I began to make headway a few years ago, when we went on our 10th anniversary vacation. We picked a destination vacation rather than a running-around-seeing-things vacation, and our schedule was determined almost entirely by my writing. I got up in the morning a bit before Becca and wrote my morning pages—three pages, long hand—a daily journaling/meditation exercise I encountered through Julia Cameron’s Artist’s Way books. Then, later, we made our way down to the public library where I’d get a guest pass and a computer and write while Rebecca patiently read whatever caught her eye. I never wrote for more than an hour and a half in a sitting, and most days I wrote for just at an hour, if not a little less. In those five days I wrote well over 10,000 words of new fiction. Not the most I’d ever put together over five days, but I did it without a deadline, without having to try to kill myself in the process, and without suddenly achieving the miraculous hours and hours of writing time I had been subconsciously waiting for before I could “get serious.”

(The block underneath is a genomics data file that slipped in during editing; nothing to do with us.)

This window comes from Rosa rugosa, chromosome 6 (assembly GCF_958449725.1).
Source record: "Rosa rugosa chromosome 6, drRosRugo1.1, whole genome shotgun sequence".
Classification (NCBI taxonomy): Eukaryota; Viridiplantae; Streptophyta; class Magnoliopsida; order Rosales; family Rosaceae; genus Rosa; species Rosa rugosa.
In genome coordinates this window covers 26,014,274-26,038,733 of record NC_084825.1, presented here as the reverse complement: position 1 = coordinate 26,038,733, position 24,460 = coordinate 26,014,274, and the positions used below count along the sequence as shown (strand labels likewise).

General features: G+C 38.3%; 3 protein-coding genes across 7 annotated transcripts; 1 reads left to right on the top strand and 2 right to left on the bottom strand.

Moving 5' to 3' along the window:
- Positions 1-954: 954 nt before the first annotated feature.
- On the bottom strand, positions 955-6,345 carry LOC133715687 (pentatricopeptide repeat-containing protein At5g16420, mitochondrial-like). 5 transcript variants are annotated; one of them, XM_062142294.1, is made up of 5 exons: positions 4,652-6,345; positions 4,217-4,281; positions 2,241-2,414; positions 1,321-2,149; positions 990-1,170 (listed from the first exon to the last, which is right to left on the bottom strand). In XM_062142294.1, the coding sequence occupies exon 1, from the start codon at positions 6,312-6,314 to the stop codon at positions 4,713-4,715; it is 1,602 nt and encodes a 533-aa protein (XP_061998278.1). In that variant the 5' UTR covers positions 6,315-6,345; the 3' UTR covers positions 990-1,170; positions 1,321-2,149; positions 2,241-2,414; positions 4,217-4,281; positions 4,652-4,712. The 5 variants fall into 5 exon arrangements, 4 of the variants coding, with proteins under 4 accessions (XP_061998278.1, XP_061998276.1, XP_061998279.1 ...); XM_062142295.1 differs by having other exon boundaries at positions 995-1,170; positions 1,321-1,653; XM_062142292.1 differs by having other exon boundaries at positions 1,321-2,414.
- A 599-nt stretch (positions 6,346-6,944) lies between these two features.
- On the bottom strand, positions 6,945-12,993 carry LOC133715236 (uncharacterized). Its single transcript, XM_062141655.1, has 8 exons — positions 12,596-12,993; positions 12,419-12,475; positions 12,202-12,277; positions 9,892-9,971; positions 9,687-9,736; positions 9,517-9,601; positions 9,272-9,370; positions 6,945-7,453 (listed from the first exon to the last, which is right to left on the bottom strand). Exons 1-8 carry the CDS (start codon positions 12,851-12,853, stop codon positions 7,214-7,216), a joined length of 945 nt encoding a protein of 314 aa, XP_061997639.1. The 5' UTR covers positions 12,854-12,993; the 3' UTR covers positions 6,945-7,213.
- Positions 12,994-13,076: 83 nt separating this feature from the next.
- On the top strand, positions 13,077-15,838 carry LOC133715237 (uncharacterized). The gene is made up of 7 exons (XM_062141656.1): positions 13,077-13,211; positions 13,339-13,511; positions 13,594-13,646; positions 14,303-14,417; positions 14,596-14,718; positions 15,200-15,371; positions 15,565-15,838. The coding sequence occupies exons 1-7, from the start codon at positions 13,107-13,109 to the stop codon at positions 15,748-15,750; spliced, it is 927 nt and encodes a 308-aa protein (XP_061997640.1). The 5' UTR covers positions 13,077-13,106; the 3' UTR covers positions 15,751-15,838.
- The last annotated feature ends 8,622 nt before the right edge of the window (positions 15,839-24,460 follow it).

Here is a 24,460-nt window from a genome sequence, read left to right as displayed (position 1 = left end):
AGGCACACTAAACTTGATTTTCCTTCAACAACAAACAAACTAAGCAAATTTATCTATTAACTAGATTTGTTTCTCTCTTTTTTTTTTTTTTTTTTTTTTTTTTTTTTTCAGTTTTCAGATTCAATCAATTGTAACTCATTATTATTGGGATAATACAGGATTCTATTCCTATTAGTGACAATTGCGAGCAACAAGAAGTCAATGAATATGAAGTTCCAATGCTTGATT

The point isn’t go take a long vacation to Telluride, Colorado without any kids, it’s that in less than two hours-a-day, I put out one of the best steady chunks of words I ever had, and at the end of the process I was neither dead, high on caffeine, delirious, nor stressed out of my mind. I did it as a small part of my ordinary life.
When I got home I had to admit to myself—for the first time, although it seems painfully obvious in retrospect—that I could in fact find balance. Make time to write without killing myself. And I started doing so.